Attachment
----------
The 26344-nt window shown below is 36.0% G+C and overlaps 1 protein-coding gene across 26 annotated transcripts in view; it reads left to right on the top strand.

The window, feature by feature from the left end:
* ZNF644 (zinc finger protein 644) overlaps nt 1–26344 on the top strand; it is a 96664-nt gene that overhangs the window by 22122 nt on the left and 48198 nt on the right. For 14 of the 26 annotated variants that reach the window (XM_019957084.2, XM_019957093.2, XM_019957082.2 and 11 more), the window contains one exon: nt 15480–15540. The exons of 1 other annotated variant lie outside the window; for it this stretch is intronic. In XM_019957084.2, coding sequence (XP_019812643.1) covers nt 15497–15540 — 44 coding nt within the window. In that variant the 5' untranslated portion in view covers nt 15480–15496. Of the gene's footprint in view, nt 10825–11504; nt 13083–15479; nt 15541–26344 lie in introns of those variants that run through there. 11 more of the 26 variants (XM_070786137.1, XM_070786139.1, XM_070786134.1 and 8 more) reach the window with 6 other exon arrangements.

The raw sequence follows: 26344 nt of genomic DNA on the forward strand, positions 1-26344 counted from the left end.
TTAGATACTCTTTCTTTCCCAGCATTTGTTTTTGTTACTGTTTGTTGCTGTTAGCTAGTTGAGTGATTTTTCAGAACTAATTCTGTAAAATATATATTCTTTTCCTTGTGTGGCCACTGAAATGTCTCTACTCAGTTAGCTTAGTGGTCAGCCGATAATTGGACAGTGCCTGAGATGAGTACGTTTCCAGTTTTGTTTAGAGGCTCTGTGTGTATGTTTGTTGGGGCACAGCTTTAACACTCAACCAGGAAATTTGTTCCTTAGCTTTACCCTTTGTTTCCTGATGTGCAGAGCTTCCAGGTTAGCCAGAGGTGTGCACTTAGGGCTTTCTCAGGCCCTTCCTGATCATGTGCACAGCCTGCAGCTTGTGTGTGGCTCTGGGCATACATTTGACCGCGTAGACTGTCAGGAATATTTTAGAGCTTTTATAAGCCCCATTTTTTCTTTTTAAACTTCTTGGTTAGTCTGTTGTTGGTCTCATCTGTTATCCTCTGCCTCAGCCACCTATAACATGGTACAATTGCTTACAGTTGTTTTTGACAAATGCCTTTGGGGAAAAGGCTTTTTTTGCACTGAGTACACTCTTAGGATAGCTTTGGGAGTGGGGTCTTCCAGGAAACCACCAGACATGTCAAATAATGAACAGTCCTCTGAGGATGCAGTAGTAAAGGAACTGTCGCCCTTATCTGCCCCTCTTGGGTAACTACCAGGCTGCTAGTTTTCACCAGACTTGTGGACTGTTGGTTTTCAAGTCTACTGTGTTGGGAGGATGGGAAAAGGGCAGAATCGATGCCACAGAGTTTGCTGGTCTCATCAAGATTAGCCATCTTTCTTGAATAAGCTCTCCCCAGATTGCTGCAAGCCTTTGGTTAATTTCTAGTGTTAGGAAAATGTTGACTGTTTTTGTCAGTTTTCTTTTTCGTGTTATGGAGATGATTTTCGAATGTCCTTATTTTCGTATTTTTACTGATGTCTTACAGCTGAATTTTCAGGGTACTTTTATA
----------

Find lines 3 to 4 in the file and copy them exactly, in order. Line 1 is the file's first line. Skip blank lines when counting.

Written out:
* ZNF644 (zinc finger protein 644) overlaps nt 1–26344 on the top strand; it is a 96664-nt gene that overhangs the window by 22122 nt on the left and 48198 nt on the right. For 14 of the 26 annotated variants that reach the window (XM_019957084.2, XM_019957093.2, XM_019957082.2 and 11 more), the window contains one exon: nt 15480–15540. The exons of 1 other annotated variant lie outside the window; for it this stretch is intronic. In XM_019957084.2, coding sequence (XP_019812643.1) covers nt 15497–15540 — 44 coding nt within the window. In that variant the 5' untranslated portion in view covers nt 15480–15496. Of the gene's footprint in view, nt 10825–11504; nt 13083–15479; nt 15541–26344 lie in introns of those variants that run through there. 11 more of the 26 variants (XM_070786137.1, XM_070786139.1, XM_070786134.1 and 8 more) reach the window with 6 other exon arrangements.

The raw sequence follows: 26344 nt of genomic DNA on the forward strand, positions 1-26344 counted from the left end.